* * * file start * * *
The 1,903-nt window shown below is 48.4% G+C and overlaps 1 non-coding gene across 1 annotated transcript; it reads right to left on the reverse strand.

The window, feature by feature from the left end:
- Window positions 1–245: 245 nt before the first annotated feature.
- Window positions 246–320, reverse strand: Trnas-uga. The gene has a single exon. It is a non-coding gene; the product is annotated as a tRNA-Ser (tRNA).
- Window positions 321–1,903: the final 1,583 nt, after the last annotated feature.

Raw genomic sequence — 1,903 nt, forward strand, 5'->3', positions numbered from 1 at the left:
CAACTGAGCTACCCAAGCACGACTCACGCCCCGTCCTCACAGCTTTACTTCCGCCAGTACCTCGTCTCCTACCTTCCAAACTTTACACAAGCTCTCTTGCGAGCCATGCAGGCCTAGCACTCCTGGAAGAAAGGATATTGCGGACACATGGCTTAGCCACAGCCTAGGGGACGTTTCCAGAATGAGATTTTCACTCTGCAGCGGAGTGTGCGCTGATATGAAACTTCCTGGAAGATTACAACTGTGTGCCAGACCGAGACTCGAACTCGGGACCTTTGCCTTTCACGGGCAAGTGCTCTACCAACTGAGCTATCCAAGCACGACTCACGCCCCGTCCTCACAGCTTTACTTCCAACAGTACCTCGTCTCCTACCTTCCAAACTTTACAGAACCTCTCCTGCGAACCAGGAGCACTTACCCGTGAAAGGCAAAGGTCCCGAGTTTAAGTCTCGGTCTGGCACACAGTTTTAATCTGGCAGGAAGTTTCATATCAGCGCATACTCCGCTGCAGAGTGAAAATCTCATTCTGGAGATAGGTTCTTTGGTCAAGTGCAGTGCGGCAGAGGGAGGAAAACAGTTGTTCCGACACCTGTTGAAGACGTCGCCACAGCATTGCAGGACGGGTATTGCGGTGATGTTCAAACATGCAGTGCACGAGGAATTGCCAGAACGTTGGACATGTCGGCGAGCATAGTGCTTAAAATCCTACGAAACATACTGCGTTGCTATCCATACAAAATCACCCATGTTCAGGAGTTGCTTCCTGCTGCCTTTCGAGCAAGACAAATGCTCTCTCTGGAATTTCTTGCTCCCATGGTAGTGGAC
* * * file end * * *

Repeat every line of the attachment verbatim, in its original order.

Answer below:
The 1,903-nt window shown below is 48.4% G+C and overlaps 1 non-coding gene across 1 annotated transcript; it reads right to left on the reverse strand.

The window, feature by feature from the left end:
- Window positions 1–245: 245 nt before the first annotated feature.
- Window positions 246–320, reverse strand: Trnas-uga. The gene has a single exon. It is a non-coding gene; the product is annotated as a tRNA-Ser (tRNA).
- Window positions 321–1,903: the final 1,583 nt, after the last annotated feature.

Raw genomic sequence — 1,903 nt, forward strand, 5'->3', positions numbered from 1 at the left:
CAACTGAGCTACCCAAGCACGACTCACGCCCCGTCCTCACAGCTTTACTTCCGCCAGTACCTCGTCTCCTACCTTCCAAACTTTACACAAGCTCTCTTGCGAGCCATGCAGGCCTAGCACTCCTGGAAGAAAGGATATTGCGGACACATGGCTTAGCCACAGCCTAGGGGACGTTTCCAGAATGAGATTTTCACTCTGCAGCGGAGTGTGCGCTGATATGAAACTTCCTGGAAGATTACAACTGTGTGCCAGACCGAGACTCGAACTCGGGACCTTTGCCTTTCACGGGCAAGTGCTCTACCAACTGAGCTATCCAAGCACGACTCACGCCCCGTCCTCACAGCTTTACTTCCAACAGTACCTCGTCTCCTACCTTCCAAACTTTACAGAACCTCTCCTGCGAACCAGGAGCACTTACCCGTGAAAGGCAAAGGTCCCGAGTTTAAGTCTCGGTCTGGCACACAGTTTTAATCTGGCAGGAAGTTTCATATCAGCGCATACTCCGCTGCAGAGTGAAAATCTCATTCTGGAGATAGGTTCTTTGGTCAAGTGCAGTGCGGCAGAGGGAGGAAAACAGTTGTTCCGACACCTGTTGAAGACGTCGCCACAGCATTGCAGGACGGGTATTGCGGTGATGTTCAAACATGCAGTGCACGAGGAATTGCCAGAACGTTGGACATGTCGGCGAGCATAGTGCTTAAAATCCTACGAAACATACTGCGTTGCTATCCATACAAAATCACCCATGTTCAGGAGTTGCTTCCTGCTGCCTTTCGAGCAAGACAAATGCTCTCTCTGGAATTTCTTGCTCCCATGGTAGTGGAC